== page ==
Safety Focus: Preventing Strain Injuries From Pushing and Pulling

Safety Focus: Preventing Strain Injuries From Pushing and Pulling
A recent study of all ALMA claims from January 1, 2017 to December 31, 2019 showed that strain injuries accounted for 23.5% of the total incurred cost of claims, with strains from lifting making up 7.1% of the total incurred of all claims.

Strain injuries can be devastating to the injured worker and often result in a lengthy recovery. Employers are likely to lose a highly trained and skilled worker for an extended period, which may require a replacement to be hired and/or trained. This is an example of the “hidden cost” of a claim that is not covered by workers' compensation insurance.


Strain Injuries from Pushing or Pulling are Controllable


Strain injuries are uniquely difficult to prevent because, in most cases, there is a variety of factors that contribute to how an individual’s body responds to a given stimulus. However, if companies are able to instill good habits in their employees to mitigate those contributing factors, strain injuries can be prevented and the impact of strains that do occur can be decreased. 

Some of the factors that may contribute to an individual experiencing a strain injury include work history, sports or athletic history, general fitness, and fatigue. These factors are also cumulative, which is why many strains from pushing or pulling happen while the worker is lifting something they consider routine. Because of this, strategies to reduce strain injuries must also be long-term and cumulative. 


Understanding Exposures for Repetitive Strain Injuries

The industries covered by the U.S. Longshore and Harbor Workers' Compensation Act face many exposures to strain injuries. Strain injuries from pulling or pushing can be caused by many of the tasks routinely performed in shipyards and marine terminals.

In ship construction, pulling cables often requires workers to pull while in awkward positions which increases the risk of injury. Moving over-loaded tool carts, barrels, or other objects can also result in strains. In marine terminal operations, the routine task of mooring a vessel is a perfect example of a pushing or pulling strain exposure.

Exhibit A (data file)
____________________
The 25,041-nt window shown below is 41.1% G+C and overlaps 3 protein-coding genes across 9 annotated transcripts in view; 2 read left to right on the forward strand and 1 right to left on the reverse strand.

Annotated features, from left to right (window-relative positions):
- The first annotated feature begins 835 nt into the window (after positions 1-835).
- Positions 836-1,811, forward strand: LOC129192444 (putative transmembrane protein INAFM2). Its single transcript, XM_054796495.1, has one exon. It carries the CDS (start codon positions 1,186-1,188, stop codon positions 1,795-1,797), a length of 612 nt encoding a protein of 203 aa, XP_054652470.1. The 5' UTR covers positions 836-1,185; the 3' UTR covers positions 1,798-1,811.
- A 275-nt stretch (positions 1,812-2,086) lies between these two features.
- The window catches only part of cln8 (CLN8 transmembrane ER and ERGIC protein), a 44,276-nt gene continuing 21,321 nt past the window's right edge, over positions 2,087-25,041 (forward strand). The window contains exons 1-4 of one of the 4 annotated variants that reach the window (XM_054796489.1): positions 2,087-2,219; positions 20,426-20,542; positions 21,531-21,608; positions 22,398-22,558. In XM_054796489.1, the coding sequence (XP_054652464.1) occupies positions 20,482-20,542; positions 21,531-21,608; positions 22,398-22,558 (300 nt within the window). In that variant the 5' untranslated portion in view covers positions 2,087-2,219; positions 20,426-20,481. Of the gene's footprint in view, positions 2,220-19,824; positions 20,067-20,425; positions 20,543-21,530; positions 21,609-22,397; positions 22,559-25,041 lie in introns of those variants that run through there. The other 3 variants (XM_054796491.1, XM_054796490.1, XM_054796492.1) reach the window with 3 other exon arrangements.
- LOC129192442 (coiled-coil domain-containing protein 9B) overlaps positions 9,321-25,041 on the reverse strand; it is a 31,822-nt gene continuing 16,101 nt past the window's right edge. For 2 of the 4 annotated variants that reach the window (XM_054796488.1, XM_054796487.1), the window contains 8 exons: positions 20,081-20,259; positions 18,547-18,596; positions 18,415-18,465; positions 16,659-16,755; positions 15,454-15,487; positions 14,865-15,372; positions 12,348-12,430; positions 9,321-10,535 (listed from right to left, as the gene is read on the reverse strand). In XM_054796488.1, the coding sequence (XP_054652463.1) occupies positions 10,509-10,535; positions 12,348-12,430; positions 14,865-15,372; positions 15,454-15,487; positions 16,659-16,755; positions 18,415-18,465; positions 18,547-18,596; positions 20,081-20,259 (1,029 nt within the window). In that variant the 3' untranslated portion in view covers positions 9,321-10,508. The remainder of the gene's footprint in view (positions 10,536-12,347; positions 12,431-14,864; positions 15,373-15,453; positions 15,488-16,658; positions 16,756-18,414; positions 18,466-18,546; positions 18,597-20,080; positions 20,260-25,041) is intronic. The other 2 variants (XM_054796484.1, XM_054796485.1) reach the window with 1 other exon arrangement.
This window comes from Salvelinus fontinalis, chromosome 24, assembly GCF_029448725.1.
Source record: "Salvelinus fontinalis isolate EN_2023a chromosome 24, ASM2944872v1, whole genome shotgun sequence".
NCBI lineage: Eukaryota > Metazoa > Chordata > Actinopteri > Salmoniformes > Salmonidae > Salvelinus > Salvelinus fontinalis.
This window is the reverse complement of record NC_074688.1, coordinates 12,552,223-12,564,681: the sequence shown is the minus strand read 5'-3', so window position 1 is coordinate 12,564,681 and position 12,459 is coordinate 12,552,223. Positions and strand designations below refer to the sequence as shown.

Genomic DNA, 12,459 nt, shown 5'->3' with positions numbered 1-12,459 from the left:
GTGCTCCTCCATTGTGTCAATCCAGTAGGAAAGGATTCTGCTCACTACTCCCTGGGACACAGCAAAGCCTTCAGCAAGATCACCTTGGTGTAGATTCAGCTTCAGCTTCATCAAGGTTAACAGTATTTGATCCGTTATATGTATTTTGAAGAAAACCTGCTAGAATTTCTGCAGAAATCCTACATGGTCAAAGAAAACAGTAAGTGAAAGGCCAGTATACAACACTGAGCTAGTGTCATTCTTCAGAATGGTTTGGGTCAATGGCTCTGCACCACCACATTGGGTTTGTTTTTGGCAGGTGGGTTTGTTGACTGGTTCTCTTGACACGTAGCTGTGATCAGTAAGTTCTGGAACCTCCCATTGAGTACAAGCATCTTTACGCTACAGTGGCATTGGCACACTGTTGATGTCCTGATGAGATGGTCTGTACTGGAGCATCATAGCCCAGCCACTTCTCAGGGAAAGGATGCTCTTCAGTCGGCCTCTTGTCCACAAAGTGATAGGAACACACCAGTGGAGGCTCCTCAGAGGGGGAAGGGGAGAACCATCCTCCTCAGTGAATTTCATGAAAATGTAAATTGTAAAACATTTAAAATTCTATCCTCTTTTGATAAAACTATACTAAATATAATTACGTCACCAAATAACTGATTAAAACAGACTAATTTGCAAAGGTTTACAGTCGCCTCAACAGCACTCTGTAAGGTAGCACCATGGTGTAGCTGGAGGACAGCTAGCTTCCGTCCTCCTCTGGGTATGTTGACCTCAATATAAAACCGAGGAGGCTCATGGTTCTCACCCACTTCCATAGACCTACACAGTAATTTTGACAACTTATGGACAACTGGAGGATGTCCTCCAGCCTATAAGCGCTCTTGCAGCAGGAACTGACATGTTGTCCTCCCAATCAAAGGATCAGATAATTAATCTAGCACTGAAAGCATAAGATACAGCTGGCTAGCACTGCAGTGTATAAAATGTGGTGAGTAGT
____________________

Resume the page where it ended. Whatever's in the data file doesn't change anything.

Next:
While preventing strain injuries from pushing or pulling may seem like a daunting task, there are proven steps that you can take to prevent injury and improve workplace efficiency. This process begins by assessing the specific exposures to workers in their particular work environment. 

Photos illustrating some repetitive motion strain exposures can be found on the  Safety Focus: Strains From Pushing or Pulling page on the ALMA member resource website.


Exclusive for ALMA Members: Strains From Pushing or Pulling Resource Site

As part of our monthly Safety Focus initiative, the ALMA member resource website has  a page providing safety resources related to strains from pushing or puling. Resources include:

  • OSHA materials and guidelines
  • Illustrated examples of exposures to strains from pushing or pulling
  • A facility poster to encourage workers to prevent strains
  • A comprehensive strain injury prevention guidance document
  • Toolbox talks
  • Safety bulletins 
ALMA members may access that page  by clicking here (login required). If you have not yet registered for access,  click here to do so.
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